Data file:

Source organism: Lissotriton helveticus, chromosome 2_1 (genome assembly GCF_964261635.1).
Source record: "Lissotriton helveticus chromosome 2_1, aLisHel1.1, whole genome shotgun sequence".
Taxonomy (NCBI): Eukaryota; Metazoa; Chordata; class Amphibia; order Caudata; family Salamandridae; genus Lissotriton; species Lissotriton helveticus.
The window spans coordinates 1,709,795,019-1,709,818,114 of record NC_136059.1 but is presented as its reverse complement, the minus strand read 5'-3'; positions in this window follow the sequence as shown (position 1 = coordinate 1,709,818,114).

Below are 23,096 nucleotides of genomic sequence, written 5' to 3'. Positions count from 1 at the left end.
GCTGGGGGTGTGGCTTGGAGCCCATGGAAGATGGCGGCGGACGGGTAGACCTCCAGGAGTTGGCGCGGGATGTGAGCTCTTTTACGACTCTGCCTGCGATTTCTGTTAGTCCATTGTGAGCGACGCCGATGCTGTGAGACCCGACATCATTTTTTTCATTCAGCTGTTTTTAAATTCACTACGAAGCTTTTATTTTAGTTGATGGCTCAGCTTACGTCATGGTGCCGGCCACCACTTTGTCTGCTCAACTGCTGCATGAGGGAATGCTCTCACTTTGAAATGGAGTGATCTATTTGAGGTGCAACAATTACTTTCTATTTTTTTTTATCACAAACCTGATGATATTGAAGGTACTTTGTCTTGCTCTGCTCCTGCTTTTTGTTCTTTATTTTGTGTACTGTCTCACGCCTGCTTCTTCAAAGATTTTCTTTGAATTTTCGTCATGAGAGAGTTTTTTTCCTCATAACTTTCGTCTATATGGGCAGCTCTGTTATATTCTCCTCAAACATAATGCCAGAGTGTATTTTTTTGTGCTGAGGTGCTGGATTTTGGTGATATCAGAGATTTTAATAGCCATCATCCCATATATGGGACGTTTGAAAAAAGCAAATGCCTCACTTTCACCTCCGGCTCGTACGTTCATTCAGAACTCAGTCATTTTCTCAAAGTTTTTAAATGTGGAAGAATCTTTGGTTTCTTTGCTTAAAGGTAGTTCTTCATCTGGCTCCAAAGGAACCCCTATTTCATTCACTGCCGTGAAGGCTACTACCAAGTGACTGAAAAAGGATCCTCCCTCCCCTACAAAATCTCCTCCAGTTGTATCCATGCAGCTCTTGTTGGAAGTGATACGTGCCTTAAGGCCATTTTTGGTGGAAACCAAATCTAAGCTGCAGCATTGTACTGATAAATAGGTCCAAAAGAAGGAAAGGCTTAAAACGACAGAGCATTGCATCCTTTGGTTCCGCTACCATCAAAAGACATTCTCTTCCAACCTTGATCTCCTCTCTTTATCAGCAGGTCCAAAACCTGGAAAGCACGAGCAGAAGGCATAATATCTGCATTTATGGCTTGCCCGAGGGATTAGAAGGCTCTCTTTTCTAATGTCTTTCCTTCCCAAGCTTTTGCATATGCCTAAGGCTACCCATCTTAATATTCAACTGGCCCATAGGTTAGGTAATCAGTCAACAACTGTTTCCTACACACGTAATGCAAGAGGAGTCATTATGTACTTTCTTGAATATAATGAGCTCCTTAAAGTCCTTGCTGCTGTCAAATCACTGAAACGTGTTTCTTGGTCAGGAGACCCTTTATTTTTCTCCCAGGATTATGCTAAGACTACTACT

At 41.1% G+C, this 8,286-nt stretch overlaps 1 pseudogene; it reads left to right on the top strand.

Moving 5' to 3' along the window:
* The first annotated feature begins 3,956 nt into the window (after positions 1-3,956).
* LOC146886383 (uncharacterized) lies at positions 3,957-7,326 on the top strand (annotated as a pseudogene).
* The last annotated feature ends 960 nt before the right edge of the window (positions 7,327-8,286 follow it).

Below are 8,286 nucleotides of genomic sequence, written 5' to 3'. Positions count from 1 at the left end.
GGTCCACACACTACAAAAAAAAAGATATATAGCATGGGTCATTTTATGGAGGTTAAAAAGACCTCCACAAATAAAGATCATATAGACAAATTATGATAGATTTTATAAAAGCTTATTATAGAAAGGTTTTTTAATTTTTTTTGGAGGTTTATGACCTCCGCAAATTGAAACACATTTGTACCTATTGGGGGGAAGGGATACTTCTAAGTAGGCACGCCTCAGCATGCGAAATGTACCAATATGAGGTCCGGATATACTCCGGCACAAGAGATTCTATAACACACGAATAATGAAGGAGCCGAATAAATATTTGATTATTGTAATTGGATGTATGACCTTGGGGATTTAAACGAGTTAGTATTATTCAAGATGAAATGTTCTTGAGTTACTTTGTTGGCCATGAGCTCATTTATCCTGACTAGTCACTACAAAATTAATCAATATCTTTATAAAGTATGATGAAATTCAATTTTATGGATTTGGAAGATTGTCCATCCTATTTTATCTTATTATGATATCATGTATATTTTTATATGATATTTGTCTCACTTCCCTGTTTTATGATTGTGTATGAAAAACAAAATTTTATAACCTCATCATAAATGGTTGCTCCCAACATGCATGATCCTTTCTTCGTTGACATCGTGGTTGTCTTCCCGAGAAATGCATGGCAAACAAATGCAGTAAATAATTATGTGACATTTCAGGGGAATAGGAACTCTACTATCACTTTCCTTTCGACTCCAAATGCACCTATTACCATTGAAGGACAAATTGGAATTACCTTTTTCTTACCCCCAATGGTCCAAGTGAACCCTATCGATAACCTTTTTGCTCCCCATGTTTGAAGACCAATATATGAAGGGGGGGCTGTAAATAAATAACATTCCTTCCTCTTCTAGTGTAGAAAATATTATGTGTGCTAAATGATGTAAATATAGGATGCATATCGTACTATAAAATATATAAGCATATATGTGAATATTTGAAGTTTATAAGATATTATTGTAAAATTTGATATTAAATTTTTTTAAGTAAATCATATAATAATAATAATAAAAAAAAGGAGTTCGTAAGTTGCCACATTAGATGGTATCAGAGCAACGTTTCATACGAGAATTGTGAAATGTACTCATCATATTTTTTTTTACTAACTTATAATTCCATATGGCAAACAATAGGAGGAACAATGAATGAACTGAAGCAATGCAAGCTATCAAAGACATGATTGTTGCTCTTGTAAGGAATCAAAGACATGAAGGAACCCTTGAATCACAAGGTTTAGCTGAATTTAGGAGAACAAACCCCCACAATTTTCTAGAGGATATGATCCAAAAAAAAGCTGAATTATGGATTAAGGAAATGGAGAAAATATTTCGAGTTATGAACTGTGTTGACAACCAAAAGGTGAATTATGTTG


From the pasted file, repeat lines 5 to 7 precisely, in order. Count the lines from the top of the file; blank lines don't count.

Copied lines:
Below are 23,096 nucleotides of genomic sequence, written 5' to 3'. Positions count from 1 at the left end.
GCTGGGGGTGTGGCTTGGAGCCCATGGAAGATGGCGGCGGACGGGTAGACCTCCAGGAGTTGGCGCGGGATGTGAGCTCTTTTACGACTCTGCCTGCGATTTCTGTTAGTCCATTGTGAGCGACGCCGATGCTGTGAGACCCGACATCATTTTTTTCATTCAGCTGTTTTTAAATTCACTACGAAGCTTTTATTTTAGTTGATGGCTCAGCTTACGTCATGGTGCCGGCCACCACTTTGTCTGCTCAACTGCTGCATGAGGGAATGCTCTCACTTTGAAATGGAGTGATCTATTTGAGGTGCAACAATTACTTTCTATTTTTTTTTATCACAAACCTGATGATATTGAAGGTACTTTGTCTTGCTCTGCTCCTGCTTTTTGTTCTTTATTTTGTGTACTGTCTCACGCCTGCTTCTTCAAAGATTTTCTTTGAATTTTCGTCATGAGAGAGTTTTTTTCCTCATAACTTTCGTCTATATGGGCAGCTCTGTTATATTCTCCTCAAACATAATGCCAGAGTGTATTTTTTTGTGCTGAGGTGCTGGATTTTGGTGATATCAGAGATTTTAATAGCCATCATCCCATATATGGGACGTTTGAAAAAAGCAAATGCCTCACTTTCACCTCCGGCTCGTACGTTCATTCAGAACTCAGTCATTTTCTCAAAGTTTTTAAATGTGGAAGAATCTTTGGTTTCTTTGCTTAAAGGTAGTTCTTCATCTGGCTCCAAAGGAACCCCTATTTCATTCACTGCCGTGAAGGCTACTACCAAGTGACTGAAAAAGGATCCTCCCTCCCCTACAAAATCTCCTCCAGTTGTATCCATGCAGCTCTTGTTGGAAGTGATACGTGCCTTAAGGCCATTTTTGGTGGAAACCAAATCTAAGCTGCAGCATTGTACTGATAAATAGGTCCAAAAGAAGGAAAGGCTTAAAACGACAGAGCATTGCATCCTTTGGTTCCGCTACCATCAAAAGACATTCTCTTCCAACCTTGATCTCCTCTCTTTATCAGCAGGTCCAAAACCTGGAAAGCACGAGCAGAAGGCATAATATCTGCATTTATGGCTTGCCCGAGGGATTAGAAGGCTCTCTTTTCTAATGTCTTTCCTTCCCAAGCTTTTGCATATGCCTAAGGCTACCCATCTTAATATTCAACTGGCCCATAGGTTAGGTAATCAGTCAACAACTGTTTCCTACACACGTAATGCAAGAGGAGTCATTATGTACTTTCTTGAATATAATGAGCTCCTTAAAGTCCTTGCTGCTGTCAAATCACTGAAACGTGTTTCTTGGTCAGGAGACCCTTTATTTTTCTCCCAGGATTATGCTAAGACTACTACT

At 41.1% G+C, this 8,286-nt stretch overlaps 1 pseudogene; it reads left to right on the top strand.